The Law of Large Numbers
The nut does not fall far from the tree
 but in fact, how far away does it fall?
Suppose I roll a die 100 times, and find the percent of times I rolled a 4.
I expect about
of the rolls to be 4s.
1
6
Of course, in any particular series of 100 rolls, I don’t expect the percent to be
exactly
.
(In fact, it can’t be, because
of 100 rolls is not a whole number.)
But
1
6
1
6
how far away will my percent be?
To answer this question we calculate the standard
deviation of the percent.
But first, some technical details:
The jargon:
Repeating some action such as rolling a die and counting the number of times
you get a particular outcome is called “Bernouilli trials.”
(The trials must be
independent.)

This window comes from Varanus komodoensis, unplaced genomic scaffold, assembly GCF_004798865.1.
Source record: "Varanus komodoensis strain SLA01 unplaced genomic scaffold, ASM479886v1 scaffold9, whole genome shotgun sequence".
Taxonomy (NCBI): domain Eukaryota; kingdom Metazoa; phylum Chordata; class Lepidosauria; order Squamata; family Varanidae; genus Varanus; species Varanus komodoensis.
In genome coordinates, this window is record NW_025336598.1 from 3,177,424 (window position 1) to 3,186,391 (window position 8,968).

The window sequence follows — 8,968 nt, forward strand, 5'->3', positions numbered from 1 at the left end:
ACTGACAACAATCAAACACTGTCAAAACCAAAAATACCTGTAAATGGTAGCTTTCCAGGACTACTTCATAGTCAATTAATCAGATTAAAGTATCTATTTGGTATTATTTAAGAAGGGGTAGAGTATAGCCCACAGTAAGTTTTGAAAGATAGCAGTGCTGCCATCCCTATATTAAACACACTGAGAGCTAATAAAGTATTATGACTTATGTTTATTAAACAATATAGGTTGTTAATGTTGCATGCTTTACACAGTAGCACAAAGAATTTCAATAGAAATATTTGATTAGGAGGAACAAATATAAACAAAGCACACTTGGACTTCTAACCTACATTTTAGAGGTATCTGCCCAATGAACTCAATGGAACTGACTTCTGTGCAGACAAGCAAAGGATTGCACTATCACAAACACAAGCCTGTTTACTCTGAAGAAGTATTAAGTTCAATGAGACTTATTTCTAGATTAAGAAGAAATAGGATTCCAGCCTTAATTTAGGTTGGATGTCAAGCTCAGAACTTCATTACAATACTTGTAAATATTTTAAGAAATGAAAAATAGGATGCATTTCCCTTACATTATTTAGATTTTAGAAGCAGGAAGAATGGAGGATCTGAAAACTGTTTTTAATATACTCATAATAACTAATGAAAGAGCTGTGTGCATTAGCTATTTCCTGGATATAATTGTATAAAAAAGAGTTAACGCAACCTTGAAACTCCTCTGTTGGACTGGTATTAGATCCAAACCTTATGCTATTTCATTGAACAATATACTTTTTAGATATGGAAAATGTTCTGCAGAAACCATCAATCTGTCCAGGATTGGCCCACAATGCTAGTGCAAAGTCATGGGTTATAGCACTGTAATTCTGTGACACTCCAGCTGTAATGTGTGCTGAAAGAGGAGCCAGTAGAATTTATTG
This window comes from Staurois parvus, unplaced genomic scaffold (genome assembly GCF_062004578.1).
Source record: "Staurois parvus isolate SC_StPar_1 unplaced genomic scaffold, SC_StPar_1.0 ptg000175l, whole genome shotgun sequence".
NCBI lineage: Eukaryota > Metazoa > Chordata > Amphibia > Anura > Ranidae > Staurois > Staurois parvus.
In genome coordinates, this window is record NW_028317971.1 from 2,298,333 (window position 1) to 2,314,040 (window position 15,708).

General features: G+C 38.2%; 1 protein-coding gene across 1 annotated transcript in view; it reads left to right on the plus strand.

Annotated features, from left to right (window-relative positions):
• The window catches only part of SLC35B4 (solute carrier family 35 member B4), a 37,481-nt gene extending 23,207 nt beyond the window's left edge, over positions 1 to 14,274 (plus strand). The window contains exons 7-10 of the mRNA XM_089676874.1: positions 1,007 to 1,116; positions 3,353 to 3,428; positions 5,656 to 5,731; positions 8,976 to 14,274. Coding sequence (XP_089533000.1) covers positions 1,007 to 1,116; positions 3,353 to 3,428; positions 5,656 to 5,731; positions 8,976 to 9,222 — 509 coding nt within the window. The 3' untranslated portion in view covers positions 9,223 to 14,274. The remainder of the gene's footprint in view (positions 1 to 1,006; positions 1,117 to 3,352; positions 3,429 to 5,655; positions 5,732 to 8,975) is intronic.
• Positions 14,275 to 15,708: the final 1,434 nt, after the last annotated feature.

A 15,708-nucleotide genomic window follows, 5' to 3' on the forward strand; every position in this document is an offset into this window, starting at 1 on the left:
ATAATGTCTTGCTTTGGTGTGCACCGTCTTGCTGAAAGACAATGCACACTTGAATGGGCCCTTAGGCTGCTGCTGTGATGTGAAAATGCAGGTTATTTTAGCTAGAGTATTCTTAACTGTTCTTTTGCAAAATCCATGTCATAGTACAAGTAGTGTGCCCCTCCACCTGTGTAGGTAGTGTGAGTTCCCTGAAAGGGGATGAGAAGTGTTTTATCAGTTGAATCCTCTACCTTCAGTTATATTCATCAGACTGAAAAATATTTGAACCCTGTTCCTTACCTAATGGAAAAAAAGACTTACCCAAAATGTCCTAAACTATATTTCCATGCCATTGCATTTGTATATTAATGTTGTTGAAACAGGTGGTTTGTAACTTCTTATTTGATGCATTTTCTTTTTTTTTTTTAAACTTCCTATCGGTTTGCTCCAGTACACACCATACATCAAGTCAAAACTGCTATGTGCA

The outcome you are counting is called a “success”  even if you are
counting failures!
The number of successes is a random variable called the “Binomial
random variable.”
The notation:
the number of trials (rolls) is n
the chance of a “success” on any one trial (roll) is p
the actual percent of “successes” in an actual series of trials (rolls) is
$
p
Then
is a random variable (It will come out differently for different actual series.)
$
p
(
29
μ
σ
$
$
p
p
p
p
p
n
=
=

1
The formulas for
and
have been found using algebra.
If you are interested, I
μ
$
p
σ
$
p
can show you the details.
Notice that the number of trials (n) appears in the denominator of the formula for the
standard deviation.
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 Spring '08
 Staff
 Statistics, Law Of Large Numbers, Probability, Standard Deviation, highest percent, keno

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